New Installation with data stored on RAID. Trouble with Permissions

So I’m somewhat new to Linux. I’ve been around the block with various OS’s thoughout the years, but this problem just keeps stumping me. I’ve tried just about every “sure fix” I’ve found on the forums here, reddit, etc. to no avail.

This should be simple enough, so I am missing something, and could really use some help finding it.

Background

I’m going to explain everything I’ve done, in an attempt to paint a picture of my current setup, in the hopes that maybe something stands out to the people who know more than me, ha.

Brand new Ubuntu 20.04.2.0 Server installation. 3 drives total. 1 SSD for OS. 2 NAS drives for RAID. Soft RAID created by Linux installer during OS installation. Usual update/upgrade packages as soon as I get to CL for the first time. Then installed GNOME. (ubuntu-desktop) variant.

Other than that, it’s a blank canvas. Then proceed to install LAMP stack. Using LinuxBabe instructions for reference. Move on to Nextcloud Installation. Also using LinuxBabe instructions. I should note the instructions work flawlessly when using default locations listed in the instructions. (/var/www & /var/www/nextcloud etc.)

Trying to change the “data” directory to the RAID is not as simple as it “should” be. So I feel I am missing something. First issue was that the nextcloud web interface during initial setup would kick back a message saying it couldn’t access the directory of my choosing (RAID). I had set www-data as the owner:group for the RAID itself, not just a folder within. Well technically I tried both, after a folder didn’t work I tried just giving the whole partition to www-data. No luck. I changed the directory in every .conf file. Apache, PHP, Nextcloud etc. to no avail. At one point in doing so, I lost the browser installation interface to a 403 forbidden error. Even though ports 80 and 443 where set the same as previous attempts that worked.

So, if someone who’s well versed could maybe explain it like I’m 5, because I’m missing something, and it’s most likely something simple. I hope. I can include links to the two install instructions at the bottom that I followed if it helps at all. Any help is appreciated.

LAMP Stack Instructions:

Nextcloud Instructions:

Ideally, don’t install a desktop on your server.

The ONLY steps you need to do for this are:

  1. Mount your filesystem e.g. /mnt/raid
  2. Create your data folder on it e.g. /mnt/raid/nextcloud-data
  3. Chown it to the user your web server runs as (on Ubuntu this is www-data:www-data)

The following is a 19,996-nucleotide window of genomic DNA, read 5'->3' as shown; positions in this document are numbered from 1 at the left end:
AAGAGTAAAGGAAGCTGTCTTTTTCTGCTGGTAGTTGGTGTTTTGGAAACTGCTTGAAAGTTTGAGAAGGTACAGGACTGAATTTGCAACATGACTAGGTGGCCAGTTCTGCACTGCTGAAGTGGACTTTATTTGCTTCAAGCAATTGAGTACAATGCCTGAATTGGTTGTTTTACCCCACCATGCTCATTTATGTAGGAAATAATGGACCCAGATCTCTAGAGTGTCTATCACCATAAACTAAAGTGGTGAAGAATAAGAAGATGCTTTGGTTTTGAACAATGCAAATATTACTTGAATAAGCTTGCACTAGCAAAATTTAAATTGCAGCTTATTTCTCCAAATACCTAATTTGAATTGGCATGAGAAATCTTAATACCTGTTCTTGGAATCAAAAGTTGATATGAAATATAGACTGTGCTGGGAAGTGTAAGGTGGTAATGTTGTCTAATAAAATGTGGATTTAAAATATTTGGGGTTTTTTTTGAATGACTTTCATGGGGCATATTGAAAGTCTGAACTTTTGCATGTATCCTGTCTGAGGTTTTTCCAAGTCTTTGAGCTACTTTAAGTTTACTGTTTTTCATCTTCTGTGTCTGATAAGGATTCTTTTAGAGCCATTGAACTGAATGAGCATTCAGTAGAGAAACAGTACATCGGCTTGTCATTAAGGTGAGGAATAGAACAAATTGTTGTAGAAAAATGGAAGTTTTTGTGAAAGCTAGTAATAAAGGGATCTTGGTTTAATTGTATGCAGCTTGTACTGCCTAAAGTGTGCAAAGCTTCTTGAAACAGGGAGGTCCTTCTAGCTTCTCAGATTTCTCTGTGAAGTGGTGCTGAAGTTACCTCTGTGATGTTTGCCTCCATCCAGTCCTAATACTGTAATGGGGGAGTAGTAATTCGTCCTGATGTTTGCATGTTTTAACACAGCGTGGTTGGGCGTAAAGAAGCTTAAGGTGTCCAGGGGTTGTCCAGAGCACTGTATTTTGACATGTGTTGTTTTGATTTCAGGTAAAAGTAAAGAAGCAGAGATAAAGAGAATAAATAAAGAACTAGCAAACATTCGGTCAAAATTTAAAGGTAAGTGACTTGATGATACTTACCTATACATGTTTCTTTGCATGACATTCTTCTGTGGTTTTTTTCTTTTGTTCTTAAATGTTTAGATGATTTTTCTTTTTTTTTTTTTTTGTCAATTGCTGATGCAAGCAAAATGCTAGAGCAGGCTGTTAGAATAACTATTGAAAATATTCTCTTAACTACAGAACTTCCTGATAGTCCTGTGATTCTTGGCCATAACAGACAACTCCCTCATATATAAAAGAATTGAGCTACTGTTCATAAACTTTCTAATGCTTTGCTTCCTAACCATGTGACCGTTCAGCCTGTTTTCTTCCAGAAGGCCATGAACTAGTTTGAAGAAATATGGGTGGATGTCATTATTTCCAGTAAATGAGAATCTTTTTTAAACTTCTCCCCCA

4. Set it as the data folder path when setting up Nextcloud

Under NO CIRCUMSTANCES change any permissions on/under the data folder from this point forward.

Also quite often this kind of problem is the result of “trying too hard” and changing stuff that shouldn’t be changed when the answer is something simple like a typo or a skipped step. What you described above should have worked, so I suspect there’s some other detail that’s out of place.

Why don’t you try this again doing only what was described above, and if you get to the NC setup wizard and it won’t work, stop there and post some info. Don’t change any config files or permissions or move anything else. Show the output of ‘mount’ and ‘ls -l’ of your data folder path and a screenshot of the error.

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Thank you for the detailed response. I will try your method and report back!

The reason for GNOME installation is for 2 reasons. 1: It helps ease the learning curve a bit when I’m stuck. (Still learning the ropes with CL, although I have “cheat sheets” hanging all over ha) I started “learning” on a VM install to play around and break for fun but found that I was having trouble retaining the information without a practical use/application of the commands. Having to use CL to actually get results in a real working environment has helped me retain the commands and functions. 2: the machine will primarily house a large amount of images and it’s made navigating through them much easier. However, I do understand that the general consensus is to not have desktop on server. Just curious, why is that the case? I genuinely do not know.

It worked! Thank you again. Funny enough, I kind of answered my own question as to why you shouldn’t have desktop as well. I think I figured out why it didn’t work the first time, even though I did what you recommended. I feel this is worth mentioning for others having trouble, if it is not obvious. Due to having desktop installed, when I use “Disks” to mount my RAID for the first time, by default, GNOME placed the mount point in my users media folder and even though I created a folder for “nextcloud-data” with www-data having ownership, the parent folder was owned by me (user) and not root. Even having changed ownership after the fact, I was still getting errors.

Either way, thank you for ridding me of a 3 week headache.

You’ll get different answers as to why you don’t want a desktop on your server. The most common one being attack surface. The less code is running on your server, the more secure it’ll be. It also uses resources unnecessarily. The general consensus among server admins is that the GUI interface is simply not needed.

And, as you have discovered, the desktop environment changes the way certain things are done where the desktop software may handle things in a “non-server” way. Another good example is configuration of your network interfaces. On Ubuntu Server this is done with netplan whereas the GUI uses a completely different method.

So having the GUI installed will also cause you confusion as all the guides are written for a CLI-only server and you’ll run across things such as the disk mounting that are just not handled the same way.

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